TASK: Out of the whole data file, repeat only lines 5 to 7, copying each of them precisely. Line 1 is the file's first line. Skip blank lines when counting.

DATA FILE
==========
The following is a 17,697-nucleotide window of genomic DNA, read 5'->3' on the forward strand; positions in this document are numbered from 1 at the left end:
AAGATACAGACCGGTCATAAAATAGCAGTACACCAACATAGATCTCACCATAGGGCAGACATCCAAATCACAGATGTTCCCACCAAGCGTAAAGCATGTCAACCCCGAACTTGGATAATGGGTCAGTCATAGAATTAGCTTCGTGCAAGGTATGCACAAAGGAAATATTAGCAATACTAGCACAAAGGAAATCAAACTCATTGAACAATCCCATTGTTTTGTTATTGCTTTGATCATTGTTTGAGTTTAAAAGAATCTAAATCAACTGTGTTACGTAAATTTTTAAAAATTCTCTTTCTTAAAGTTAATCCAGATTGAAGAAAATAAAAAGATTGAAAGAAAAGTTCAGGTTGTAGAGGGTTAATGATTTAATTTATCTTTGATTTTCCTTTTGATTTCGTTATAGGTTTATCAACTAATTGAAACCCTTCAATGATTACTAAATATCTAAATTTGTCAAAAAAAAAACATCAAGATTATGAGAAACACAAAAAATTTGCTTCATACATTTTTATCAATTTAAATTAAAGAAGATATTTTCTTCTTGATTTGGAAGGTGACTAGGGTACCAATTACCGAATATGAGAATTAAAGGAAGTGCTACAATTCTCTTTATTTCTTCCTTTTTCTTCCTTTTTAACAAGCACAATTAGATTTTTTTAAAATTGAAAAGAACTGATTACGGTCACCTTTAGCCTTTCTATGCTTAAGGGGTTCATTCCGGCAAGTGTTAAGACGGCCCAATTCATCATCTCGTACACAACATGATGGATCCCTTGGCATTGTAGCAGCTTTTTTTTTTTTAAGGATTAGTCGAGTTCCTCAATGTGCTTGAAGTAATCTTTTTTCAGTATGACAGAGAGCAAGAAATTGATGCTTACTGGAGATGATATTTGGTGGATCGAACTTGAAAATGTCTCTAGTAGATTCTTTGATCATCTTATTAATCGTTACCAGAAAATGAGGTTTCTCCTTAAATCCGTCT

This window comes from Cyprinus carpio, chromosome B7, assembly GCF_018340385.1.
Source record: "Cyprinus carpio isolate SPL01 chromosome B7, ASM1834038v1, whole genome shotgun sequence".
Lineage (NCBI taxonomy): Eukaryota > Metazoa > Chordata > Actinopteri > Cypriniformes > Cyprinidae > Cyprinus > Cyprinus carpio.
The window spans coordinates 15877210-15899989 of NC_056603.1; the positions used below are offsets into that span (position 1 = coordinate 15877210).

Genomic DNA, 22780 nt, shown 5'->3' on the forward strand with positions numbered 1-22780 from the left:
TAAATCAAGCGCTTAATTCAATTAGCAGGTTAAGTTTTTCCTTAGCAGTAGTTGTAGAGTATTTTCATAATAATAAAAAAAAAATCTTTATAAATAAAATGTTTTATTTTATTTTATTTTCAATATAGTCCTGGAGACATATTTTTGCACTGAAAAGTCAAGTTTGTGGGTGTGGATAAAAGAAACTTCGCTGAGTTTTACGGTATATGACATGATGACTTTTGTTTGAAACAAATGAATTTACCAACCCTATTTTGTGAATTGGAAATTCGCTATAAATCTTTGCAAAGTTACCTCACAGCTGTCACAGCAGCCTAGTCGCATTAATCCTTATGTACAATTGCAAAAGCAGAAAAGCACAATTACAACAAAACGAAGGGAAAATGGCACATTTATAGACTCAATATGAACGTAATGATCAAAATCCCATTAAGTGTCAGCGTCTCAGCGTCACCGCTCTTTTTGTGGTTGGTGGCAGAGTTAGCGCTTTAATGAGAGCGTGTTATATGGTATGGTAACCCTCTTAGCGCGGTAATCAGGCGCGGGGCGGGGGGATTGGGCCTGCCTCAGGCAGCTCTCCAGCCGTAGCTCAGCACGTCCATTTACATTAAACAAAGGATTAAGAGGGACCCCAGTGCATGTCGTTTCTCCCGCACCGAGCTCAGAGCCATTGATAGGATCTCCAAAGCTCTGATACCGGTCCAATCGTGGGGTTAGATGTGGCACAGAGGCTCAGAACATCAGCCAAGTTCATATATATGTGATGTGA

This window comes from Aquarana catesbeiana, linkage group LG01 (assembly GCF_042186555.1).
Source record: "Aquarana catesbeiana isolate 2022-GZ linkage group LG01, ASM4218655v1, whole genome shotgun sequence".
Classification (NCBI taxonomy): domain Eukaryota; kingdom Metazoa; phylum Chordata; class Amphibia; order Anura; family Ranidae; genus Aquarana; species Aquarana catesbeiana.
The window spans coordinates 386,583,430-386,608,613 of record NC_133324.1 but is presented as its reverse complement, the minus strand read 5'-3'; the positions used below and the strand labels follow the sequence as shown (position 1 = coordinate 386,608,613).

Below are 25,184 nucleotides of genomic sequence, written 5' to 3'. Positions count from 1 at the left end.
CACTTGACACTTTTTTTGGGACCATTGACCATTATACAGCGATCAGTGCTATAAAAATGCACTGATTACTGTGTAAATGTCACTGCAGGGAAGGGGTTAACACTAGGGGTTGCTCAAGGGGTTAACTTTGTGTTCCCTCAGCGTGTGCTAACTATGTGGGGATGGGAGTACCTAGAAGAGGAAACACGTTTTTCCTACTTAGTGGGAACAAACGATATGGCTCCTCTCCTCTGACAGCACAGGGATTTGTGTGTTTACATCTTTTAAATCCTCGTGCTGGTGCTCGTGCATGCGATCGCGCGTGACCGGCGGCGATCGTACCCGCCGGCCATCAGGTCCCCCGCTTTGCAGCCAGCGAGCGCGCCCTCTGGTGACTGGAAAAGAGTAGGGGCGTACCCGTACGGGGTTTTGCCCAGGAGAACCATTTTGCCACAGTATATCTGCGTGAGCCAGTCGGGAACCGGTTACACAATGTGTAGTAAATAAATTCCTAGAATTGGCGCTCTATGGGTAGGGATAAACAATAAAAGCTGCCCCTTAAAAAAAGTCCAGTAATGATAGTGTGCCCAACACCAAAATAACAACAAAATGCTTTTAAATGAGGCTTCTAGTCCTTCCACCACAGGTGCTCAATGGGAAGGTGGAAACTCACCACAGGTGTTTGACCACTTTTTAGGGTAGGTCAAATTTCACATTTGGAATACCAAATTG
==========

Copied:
Lineage (NCBI taxonomy): Eukaryota > Metazoa > Chordata > Actinopteri > Cypriniformes > Cyprinidae > Cyprinus > Cyprinus carpio.
The window spans coordinates 15877210-15899989 of NC_056603.1; the positions used below are offsets into that span (position 1 = coordinate 15877210).

Genomic DNA, 22780 nt, shown 5'->3' on the forward strand with positions numbered 1-22780 from the left: